ST. PETERSBURG — The dance is not complicated.
You go to your neighborhood Publix. You say, "One pound of Boar's Head tavern ham, sliced thin." The person in the hairnet unwraps the mighty pink hemisphere, hefts it bouncily onto the stainless steel slicer and cleaves 1 millimeter, the swath falling neatly onto a plastic deli sheet.
"Is this about right?" she asks. You take it into your palm, scrutinize. Maybe it's thin enough to read through, maybe it's just right. But if you're hungry, you say, "A little thinner."
You have just scored your second free piece of tavern ham.
Except, you may have noticed something changed recently at your neighborhood grocery. Some of Publix's stores are quietly putting a stop to the practice of the free slice, creating an awkward silence while you wait for your free meat. If you want it, now you have to ask.
"We are piloting a change in a few dozen delis in Central and southwest Florida to create a more natural exchange between our deli clerks and our customers," says Brian West, media relations manager at Publix, which has more than 1,000 stores in the Southeast.
Translation: "Natural exchange" means no free deli samples.
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1:45 p.m. Monday, 250 Third St. S, St. Petersburg, Publix deli counter
Free samples at the Publix deli counter is the enticement many of us use to get our spouses to do the shopping. It is how we mollify the toddler no longer content to chill in the grocery cart, chubby legs slowing as lacy swiss rises mouthward. It is counted-upon fortification, part of the American dream, our inalienable right.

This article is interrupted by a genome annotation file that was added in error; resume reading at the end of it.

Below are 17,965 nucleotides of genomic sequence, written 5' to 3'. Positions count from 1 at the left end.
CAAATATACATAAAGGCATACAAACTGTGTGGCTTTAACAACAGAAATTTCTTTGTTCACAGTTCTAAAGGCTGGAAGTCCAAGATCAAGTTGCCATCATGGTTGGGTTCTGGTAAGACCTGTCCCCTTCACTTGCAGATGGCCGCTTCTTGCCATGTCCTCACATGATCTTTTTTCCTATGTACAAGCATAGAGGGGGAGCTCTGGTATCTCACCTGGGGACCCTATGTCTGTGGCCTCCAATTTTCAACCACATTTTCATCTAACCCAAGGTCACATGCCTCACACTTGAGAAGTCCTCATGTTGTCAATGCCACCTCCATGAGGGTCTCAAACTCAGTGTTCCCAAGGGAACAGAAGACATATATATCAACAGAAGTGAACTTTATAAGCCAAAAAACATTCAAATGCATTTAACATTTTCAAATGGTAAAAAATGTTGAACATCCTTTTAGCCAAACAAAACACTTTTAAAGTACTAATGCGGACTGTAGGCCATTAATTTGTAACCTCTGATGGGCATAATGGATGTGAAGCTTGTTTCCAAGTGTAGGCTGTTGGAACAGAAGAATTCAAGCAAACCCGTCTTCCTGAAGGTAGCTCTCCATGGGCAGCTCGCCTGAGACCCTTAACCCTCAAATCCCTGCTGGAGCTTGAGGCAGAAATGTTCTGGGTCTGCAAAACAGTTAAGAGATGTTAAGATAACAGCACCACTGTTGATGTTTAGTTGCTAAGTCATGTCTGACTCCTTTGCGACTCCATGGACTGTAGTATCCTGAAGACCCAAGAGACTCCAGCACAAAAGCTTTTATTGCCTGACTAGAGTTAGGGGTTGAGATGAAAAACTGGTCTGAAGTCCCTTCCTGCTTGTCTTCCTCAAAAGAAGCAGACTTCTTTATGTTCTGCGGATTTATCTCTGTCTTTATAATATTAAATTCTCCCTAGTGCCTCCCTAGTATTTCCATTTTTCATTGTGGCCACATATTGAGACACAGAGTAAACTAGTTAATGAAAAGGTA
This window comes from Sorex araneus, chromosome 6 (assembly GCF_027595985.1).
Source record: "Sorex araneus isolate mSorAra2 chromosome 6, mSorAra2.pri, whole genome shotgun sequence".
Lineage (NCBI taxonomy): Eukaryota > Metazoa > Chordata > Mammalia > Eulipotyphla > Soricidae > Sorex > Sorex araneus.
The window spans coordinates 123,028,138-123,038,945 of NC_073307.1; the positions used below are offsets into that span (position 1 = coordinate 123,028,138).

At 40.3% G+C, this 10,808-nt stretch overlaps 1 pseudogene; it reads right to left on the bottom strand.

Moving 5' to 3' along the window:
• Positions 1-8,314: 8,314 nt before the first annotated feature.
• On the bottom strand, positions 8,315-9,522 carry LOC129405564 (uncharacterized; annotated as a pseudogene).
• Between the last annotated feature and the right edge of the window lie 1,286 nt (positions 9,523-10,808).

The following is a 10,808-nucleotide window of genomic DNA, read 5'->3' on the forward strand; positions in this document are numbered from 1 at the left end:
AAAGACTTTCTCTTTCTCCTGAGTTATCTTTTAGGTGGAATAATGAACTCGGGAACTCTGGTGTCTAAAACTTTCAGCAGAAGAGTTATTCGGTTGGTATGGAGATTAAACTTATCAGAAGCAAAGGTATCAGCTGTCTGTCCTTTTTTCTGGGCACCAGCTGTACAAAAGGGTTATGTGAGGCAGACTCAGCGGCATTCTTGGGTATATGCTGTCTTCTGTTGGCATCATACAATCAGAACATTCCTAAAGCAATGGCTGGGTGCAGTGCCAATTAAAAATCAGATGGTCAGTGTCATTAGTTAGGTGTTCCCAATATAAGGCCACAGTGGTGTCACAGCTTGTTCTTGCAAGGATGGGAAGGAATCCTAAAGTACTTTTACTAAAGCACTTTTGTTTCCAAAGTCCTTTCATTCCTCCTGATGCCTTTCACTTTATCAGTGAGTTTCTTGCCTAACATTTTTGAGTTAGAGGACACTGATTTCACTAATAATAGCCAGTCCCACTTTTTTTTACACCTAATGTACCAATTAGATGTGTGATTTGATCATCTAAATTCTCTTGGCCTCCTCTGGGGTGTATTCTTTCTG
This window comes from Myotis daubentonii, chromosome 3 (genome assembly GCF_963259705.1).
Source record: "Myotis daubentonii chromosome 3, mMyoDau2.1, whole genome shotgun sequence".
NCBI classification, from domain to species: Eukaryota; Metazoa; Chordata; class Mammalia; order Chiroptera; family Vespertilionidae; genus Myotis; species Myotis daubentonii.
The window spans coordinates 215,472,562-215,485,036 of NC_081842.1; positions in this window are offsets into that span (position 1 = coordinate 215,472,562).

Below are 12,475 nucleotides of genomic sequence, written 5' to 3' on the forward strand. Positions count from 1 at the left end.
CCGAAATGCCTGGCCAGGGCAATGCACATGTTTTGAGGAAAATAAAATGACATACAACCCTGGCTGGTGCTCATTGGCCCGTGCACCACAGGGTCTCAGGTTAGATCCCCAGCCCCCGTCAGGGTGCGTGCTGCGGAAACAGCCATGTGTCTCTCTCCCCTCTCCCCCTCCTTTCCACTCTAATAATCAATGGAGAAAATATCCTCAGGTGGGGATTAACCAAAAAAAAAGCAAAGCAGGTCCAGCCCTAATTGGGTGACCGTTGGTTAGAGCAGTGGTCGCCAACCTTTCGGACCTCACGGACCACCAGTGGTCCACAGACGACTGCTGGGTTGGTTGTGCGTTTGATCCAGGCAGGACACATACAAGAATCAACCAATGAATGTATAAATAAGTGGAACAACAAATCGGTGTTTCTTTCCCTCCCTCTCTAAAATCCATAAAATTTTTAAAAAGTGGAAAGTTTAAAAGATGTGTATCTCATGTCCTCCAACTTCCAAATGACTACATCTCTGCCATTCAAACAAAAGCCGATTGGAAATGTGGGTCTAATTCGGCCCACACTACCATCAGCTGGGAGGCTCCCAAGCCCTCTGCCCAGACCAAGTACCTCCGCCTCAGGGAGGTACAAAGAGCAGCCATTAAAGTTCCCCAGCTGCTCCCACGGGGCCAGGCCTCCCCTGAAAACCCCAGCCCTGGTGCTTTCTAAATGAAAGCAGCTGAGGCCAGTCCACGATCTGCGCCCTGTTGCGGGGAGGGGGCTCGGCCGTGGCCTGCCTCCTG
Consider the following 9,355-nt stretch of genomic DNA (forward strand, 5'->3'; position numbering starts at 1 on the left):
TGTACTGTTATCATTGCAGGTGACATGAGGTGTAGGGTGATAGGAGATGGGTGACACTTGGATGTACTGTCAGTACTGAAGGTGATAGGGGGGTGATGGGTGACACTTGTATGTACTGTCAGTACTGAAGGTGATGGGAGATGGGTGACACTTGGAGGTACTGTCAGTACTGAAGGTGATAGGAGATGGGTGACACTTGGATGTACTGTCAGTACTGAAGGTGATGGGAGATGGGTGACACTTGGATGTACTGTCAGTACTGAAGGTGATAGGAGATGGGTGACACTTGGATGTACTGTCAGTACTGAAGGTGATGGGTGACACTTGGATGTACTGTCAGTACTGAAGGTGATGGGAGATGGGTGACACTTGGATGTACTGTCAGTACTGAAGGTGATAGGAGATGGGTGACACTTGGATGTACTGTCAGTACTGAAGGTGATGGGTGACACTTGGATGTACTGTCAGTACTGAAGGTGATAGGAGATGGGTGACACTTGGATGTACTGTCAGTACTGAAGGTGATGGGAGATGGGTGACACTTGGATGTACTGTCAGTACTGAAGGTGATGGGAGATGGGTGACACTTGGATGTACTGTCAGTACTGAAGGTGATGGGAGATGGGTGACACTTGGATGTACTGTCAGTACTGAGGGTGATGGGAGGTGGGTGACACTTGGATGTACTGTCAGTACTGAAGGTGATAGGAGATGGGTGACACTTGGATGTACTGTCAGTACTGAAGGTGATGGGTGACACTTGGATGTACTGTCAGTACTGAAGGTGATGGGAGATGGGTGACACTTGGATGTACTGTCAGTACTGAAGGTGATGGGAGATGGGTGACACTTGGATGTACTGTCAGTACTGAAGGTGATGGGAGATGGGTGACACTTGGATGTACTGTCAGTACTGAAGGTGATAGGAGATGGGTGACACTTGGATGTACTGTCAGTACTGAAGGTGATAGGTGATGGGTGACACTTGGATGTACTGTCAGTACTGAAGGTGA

I wait for mine.
"I'd like a half pound of mesquite turkey, sliced thin."
A deli clerk and her trainee procure the meat from the case, shave off one slice and wave it in front of me. Not offer, wave.
"That looks good," I say wanly, hopefully.
I lean over to fellow customer Phillip Snipes, who coincidentally has also ordered mesquite turkey, as well as tavern ham and roast pork, all sliced a little thicker than I think is strictly appropriate for a sandwich.
"Did they offer you a free slice?"
"Did you know they were doing away with the free slice?"
"Come to think of it, they haven't offered me one in a couple weeks."
I confirm with the clerk. Yes, there has been a policy change. As of two weeks ago, deli technicians are no longer offering the free slice, she says, and they don't, strictly speaking, even need to show that first slice to you.
"But no one has been mad yet," the clerk, who has been with Publix for four years, says as I move toward the exit with my bag of lunch meat, minus my ritual snack.
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Some say they forgo the free Publix ham slices if it's, say, before 10 a.m. But honestly, just look down the deli line. We are all happily standing with big hanks of lunch meat and cheese waggling from our mouths. If your deli order is robust enough, all those samples add up to a meal (and look, Ma, no carbs!).
Publix may be where the free slice has reached its glorious effulgence, but it is not alone: The Fresh Market offers the first slice to customers to assure they like the taste and thickness before purchasing, a spokeswoman from the Fresh Market says. And even independents like Bay Way Country Store in Tierre Verde offer a free slice to make sure customers are satisfied.
So what will this change mean for Publix's bottom line?
Publix says this is not a cost-cutting measure, and it doesn't give out sales figures. But my mesquite turkey was $5.40 for a half-pound, 14 slices in the bag, plus meat crumbs. That means each slice is about 38 cents. Now, times that slice by all the free slices we have chomped at Publix deli counters and that's $38 trillion zillion. Thereabouts.
"The free slice is no longer offered," West confirmed. "But if the customer would like the free sample, they just need to ask the associate. In fact, customers can always ask for a sample of any item we have. That's one of the best ways to introduce our customers to new things, and it's a big part of the shopping experience at Publix."
I get it. It's expensive. And all of us standing around rhapsodically chewing free meat probably slows down the flow of commerce. But in these tricky times, with so much uncertainty and discord, it's hard to lose that little slice of heaven.
Contact Laura Reiley at firstname.lastname@example.org or (727) 892-2293. Follow @lreiley.